Analysis of carbon fiber brush loading in anodes on startup and performance of microbial fuel cells

Adam J. Hutchinson, Justin C. Tokash, Bruce E. Logan

Research output: Contribution to journalArticle

84 Scopus citations

Abstract

Flat carbon anodes placed near a cathode in a microbial fuel cell (MFC) are adversely affected by oxygen crossover, but graphite fiber brush anodes placed near the cathode produce high power densities. The impact of the brush size and electrode spacing was examined by varying the distance of the brush end from the cathode and solution conductivity in multiple MFCs. The startup time was increased from 8 ± 1 days with full brushes (all buffer concentrations) to 13 days (50 mM), 14 days (25 mM) and 21 days (8 mM) when 75% of the brush anode was removed. When MFCs were all first acclimated with a full brush, up to 65% of the brush material could be removed without appreciably altering maximum power. Electrochemical impedance spectroscopy (EIS) showed that the main source of internal resistance (IR) was diffusion resistance, which together with solution resistance reached 100 Ω. The IR using EIS compared well with that obtained using the polarization data slope method, indicating no major components of IR were missed. These results show that using full brush anodes avoids adverse effects of oxygen crossover during startup, although brushes are much larger than needed to sustain high power.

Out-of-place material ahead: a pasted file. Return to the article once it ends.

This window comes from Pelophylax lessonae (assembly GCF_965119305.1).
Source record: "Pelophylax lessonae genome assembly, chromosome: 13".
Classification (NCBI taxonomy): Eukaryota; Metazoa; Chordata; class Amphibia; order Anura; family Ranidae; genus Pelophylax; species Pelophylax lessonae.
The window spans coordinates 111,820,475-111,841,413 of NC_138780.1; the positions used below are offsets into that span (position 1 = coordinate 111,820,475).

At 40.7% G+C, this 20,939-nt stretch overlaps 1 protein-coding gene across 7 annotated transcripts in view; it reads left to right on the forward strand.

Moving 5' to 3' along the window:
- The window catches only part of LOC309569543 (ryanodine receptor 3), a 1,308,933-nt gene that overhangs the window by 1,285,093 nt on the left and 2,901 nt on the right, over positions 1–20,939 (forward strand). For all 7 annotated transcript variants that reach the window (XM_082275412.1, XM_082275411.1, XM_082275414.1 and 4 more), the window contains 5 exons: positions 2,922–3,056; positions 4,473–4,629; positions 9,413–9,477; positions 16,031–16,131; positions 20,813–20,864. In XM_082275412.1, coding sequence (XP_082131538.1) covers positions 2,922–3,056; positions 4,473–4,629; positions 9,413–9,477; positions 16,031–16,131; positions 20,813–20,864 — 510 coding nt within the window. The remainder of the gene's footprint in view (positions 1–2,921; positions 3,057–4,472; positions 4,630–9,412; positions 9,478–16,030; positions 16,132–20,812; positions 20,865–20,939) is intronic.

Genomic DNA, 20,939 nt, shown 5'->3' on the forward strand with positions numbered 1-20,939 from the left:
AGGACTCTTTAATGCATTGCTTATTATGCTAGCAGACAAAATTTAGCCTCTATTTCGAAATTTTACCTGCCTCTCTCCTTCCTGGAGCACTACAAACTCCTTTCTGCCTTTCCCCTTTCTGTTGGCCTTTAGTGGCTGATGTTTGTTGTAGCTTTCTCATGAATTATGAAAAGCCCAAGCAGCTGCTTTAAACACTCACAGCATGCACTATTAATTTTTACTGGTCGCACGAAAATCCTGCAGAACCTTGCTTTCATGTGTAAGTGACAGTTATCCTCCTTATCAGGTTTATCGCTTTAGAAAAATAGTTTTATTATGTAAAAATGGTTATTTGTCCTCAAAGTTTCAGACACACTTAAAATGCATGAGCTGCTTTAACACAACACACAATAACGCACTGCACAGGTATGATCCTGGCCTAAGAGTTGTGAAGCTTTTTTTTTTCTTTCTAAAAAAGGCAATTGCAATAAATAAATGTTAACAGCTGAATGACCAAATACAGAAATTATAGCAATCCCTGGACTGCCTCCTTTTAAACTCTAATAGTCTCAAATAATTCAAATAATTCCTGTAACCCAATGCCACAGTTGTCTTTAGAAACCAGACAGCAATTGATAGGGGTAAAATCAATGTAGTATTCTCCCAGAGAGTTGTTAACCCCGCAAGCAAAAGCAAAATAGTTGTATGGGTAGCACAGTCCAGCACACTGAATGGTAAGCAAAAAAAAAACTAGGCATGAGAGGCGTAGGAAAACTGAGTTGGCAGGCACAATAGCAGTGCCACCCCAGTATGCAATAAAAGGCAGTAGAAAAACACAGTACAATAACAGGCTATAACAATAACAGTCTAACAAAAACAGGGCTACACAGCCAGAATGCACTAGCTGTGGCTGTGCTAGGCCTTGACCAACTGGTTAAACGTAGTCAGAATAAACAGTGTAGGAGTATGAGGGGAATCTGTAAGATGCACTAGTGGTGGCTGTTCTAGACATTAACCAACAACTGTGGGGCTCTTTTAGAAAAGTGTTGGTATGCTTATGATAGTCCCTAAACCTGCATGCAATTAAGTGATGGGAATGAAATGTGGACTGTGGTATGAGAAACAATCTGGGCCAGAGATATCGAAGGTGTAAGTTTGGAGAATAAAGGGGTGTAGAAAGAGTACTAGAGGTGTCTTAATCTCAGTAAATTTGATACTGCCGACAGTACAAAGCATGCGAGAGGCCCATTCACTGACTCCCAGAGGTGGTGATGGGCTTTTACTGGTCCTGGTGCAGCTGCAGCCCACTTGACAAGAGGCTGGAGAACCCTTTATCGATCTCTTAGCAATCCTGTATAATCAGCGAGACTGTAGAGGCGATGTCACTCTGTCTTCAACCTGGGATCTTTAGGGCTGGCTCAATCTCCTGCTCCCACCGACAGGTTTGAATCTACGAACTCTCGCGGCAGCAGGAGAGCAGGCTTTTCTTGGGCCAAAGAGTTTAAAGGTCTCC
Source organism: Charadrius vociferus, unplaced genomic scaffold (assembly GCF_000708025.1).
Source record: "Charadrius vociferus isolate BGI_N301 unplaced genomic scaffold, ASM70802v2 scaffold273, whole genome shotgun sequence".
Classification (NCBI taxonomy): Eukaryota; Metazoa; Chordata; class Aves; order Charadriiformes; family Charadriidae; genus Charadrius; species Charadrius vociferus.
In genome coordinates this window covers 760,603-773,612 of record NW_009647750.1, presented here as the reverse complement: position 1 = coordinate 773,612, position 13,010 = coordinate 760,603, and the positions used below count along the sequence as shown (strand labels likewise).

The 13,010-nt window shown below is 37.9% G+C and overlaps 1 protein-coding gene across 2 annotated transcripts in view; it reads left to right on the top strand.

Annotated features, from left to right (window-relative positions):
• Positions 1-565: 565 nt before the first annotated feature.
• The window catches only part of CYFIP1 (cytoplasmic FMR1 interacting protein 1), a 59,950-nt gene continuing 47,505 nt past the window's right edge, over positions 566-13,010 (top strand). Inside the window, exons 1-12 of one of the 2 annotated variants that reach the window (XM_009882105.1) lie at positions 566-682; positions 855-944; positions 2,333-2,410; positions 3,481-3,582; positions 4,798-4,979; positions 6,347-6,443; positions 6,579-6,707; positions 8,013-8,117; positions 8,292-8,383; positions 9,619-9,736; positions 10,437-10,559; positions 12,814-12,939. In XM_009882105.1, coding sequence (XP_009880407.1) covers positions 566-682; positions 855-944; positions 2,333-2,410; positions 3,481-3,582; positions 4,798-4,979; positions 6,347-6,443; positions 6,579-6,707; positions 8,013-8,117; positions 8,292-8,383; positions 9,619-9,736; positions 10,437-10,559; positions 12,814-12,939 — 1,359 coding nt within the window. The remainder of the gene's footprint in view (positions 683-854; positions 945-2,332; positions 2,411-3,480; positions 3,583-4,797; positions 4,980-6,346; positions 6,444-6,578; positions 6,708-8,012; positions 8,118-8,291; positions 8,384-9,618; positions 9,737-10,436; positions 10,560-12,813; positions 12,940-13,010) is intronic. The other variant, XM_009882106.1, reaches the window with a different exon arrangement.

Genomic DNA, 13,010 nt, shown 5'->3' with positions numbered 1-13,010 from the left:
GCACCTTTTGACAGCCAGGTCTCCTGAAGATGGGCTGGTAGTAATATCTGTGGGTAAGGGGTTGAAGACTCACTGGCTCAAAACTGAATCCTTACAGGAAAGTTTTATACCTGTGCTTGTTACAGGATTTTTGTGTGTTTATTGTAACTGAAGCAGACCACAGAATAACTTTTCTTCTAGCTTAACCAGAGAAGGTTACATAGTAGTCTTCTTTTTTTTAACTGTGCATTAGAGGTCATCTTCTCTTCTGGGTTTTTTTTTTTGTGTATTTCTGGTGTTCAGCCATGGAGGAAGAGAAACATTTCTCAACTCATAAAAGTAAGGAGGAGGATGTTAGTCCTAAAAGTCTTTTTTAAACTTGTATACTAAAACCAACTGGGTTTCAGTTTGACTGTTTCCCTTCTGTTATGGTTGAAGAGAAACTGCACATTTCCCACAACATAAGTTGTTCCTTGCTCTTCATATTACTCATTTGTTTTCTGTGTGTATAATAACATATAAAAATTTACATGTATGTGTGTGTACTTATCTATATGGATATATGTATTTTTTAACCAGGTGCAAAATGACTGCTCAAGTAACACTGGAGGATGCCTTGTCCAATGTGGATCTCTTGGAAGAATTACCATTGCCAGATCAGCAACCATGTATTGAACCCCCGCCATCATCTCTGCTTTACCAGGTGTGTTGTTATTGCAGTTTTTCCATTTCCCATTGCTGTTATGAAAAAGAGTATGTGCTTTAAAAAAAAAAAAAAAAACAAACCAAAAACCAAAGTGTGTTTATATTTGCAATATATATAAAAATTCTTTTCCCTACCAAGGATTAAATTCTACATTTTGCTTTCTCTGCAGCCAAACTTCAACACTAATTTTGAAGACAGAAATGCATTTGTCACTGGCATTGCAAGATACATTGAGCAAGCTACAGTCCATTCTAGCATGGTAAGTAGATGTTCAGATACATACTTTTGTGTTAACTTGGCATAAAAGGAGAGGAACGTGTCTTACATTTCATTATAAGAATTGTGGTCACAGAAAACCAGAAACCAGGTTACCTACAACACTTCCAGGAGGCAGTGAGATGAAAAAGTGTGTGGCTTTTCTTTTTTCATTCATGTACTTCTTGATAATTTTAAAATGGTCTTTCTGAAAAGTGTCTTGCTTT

Original languageEnglish (US)
Pages (from-to)9213-9219
Number of pages7
JournalJournal of Power Sources
Volume196
Issue number22
DOIs
StatePublished - Nov 15 2011

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All Science Journal Classification (ASJC) codes

  • Renewable Energy, Sustainability and the Environment
  • Energy Engineering and Power Technology
  • Physical and Theoretical Chemistry
  • Electrical and Electronic Engineering

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